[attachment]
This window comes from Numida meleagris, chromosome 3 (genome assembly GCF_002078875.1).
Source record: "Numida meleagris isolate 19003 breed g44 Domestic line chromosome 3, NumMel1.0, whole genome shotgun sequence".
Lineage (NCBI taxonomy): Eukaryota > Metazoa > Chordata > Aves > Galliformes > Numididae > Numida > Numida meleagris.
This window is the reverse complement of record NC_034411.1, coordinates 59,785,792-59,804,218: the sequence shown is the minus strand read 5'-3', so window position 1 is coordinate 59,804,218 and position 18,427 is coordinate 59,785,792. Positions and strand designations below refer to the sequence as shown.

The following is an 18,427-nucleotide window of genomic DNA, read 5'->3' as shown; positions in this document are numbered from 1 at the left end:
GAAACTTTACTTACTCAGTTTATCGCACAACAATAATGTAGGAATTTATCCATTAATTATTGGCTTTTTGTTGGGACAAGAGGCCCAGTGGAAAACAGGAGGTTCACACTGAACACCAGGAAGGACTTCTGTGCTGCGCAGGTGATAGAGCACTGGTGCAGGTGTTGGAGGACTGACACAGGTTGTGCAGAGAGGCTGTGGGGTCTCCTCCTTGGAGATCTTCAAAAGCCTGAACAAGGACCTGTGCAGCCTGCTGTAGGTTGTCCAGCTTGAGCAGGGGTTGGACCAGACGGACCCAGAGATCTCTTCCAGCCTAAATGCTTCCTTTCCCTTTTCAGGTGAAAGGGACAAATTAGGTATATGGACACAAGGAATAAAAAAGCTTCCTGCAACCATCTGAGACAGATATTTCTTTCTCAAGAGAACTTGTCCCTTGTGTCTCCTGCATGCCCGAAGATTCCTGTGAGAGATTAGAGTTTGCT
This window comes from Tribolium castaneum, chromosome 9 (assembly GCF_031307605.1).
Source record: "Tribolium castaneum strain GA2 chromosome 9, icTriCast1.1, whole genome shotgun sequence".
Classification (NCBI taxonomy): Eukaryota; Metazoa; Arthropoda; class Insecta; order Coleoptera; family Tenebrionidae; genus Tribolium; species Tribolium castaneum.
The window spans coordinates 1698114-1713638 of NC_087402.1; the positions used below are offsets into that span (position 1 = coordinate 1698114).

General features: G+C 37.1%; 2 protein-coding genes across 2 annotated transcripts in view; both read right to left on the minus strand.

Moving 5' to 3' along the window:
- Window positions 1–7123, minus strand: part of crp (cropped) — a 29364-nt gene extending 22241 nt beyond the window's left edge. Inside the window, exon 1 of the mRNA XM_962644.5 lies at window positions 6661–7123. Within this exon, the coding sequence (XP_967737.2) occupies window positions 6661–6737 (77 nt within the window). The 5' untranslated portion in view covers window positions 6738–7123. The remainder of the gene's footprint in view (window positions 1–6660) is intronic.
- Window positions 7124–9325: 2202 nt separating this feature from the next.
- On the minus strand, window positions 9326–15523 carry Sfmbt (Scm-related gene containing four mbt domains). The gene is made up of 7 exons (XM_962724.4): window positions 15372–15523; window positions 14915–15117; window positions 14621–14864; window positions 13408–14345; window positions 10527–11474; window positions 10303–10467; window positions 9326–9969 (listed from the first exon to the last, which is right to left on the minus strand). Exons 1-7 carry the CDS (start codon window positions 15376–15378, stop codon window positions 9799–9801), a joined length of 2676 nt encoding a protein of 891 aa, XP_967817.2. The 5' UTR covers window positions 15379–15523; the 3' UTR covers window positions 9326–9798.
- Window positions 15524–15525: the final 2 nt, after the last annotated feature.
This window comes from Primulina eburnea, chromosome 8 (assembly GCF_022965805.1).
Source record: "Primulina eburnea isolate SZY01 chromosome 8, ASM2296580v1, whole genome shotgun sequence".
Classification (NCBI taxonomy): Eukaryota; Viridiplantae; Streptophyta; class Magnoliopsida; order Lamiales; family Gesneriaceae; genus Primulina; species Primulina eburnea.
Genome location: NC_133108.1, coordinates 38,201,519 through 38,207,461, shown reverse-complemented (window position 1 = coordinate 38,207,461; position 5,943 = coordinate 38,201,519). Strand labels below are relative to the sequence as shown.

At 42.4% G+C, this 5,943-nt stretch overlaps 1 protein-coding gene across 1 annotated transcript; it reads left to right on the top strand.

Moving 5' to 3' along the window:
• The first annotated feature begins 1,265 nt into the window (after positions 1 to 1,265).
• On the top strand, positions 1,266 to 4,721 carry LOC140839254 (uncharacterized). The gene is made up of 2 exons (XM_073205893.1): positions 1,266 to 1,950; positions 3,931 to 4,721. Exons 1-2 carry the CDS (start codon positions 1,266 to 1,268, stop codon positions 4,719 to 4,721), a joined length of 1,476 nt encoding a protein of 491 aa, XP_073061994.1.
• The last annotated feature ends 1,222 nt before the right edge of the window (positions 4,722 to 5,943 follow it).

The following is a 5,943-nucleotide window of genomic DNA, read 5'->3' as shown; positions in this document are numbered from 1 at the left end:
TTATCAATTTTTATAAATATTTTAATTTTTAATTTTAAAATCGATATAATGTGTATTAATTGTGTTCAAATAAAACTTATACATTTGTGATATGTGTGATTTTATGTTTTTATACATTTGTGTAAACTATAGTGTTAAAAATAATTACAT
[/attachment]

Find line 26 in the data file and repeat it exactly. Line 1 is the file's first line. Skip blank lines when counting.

The following is a 5,943-nucleotide window of genomic DNA, read 5'->3' as shown; positions in this document are numbered from 1 at the left end: